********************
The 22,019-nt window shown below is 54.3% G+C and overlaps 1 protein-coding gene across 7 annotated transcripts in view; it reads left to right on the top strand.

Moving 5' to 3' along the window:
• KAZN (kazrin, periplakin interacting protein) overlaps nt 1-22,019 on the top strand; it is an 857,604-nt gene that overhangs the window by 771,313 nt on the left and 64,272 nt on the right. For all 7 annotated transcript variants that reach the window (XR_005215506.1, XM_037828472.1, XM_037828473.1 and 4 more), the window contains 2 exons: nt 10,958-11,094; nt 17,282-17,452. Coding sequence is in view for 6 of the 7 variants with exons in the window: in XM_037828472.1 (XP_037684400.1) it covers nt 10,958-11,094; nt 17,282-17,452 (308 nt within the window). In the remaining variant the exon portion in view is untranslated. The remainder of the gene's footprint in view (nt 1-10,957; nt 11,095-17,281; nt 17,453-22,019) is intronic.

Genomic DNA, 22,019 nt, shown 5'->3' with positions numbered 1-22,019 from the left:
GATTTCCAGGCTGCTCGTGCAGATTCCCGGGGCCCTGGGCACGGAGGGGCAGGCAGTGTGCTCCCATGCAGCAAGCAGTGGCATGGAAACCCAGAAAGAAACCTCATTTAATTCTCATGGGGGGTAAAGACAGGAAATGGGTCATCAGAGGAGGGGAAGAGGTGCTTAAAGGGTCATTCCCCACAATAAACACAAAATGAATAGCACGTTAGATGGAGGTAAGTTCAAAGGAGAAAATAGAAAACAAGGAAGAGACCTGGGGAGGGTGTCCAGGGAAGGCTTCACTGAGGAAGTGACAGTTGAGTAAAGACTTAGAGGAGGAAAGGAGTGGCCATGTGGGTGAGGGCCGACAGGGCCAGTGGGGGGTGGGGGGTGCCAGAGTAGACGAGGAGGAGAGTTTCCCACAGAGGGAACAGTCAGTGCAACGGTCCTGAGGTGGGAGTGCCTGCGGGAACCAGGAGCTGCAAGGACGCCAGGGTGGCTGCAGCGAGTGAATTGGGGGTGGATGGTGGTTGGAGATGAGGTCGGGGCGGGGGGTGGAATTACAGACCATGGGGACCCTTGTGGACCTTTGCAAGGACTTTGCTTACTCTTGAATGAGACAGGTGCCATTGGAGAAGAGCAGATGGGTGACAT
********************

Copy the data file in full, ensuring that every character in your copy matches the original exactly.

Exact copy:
The 22,019-nt window shown below is 54.3% G+C and overlaps 1 protein-coding gene across 7 annotated transcripts in view; it reads left to right on the top strand.

Moving 5' to 3' along the window:
• KAZN (kazrin, periplakin interacting protein) overlaps nt 1-22,019 on the top strand; it is an 857,604-nt gene that overhangs the window by 771,313 nt on the left and 64,272 nt on the right. For all 7 annotated transcript variants that reach the window (XR_005215506.1, XM_037828472.1, XM_037828473.1 and 4 more), the window contains 2 exons: nt 10,958-11,094; nt 17,282-17,452. Coding sequence is in view for 6 of the 7 variants with exons in the window: in XM_037828472.1 (XP_037684400.1) it covers nt 10,958-11,094; nt 17,282-17,452 (308 nt within the window). In the remaining variant the exon portion in view is untranslated. The remainder of the gene's footprint in view (nt 1-10,957; nt 11,095-17,281; nt 17,453-22,019) is intronic.

Genomic DNA, 22,019 nt, shown 5'->3' with positions numbered 1-22,019 from the left:
GATTTCCAGGCTGCTCGTGCAGATTCCCGGGGCCCTGGGCACGGAGGGGCAGGCAGTGTGCTCCCATGCAGCAAGCAGTGGCATGGAAACCCAGAAAGAAACCTCATTTAATTCTCATGGGGGGTAAAGACAGGAAATGGGTCATCAGAGGAGGGGAAGAGGTGCTTAAAGGGTCATTCCCCACAATAAACACAAAATGAATAGCACGTTAGATGGAGGTAAGTTCAAAGGAGAAAATAGAAAACAAGGAAGAGACCTGGGGAGGGTGTCCAGGGAAGGCTTCACTGAGGAAGTGACAGTTGAGTAAAGACTTAGAGGAGGAAAGGAGTGGCCATGTGGGTGAGGGCCGACAGGGCCAGTGGGGGGTGGGGGGTGCCAGAGTAGACGAGGAGGAGAGTTTCCCACAGAGGGAACAGTCAGTGCAACGGTCCTGAGGTGGGAGTGCCTGCGGGAACCAGGAGCTGCAAGGACGCCAGGGTGGCTGCAGCGAGTGAATTGGGGGTGGATGGTGGTTGGAGATGAGGTCGGGGCGGGGGGTGGAATTACAGACCATGGGGACCCTTGTGGACCTTTGCAAGGACTTTGCTTACTCTTGAATGAGACAGGTGCCATTGGAGAAGAGCAGATGGGTGACAT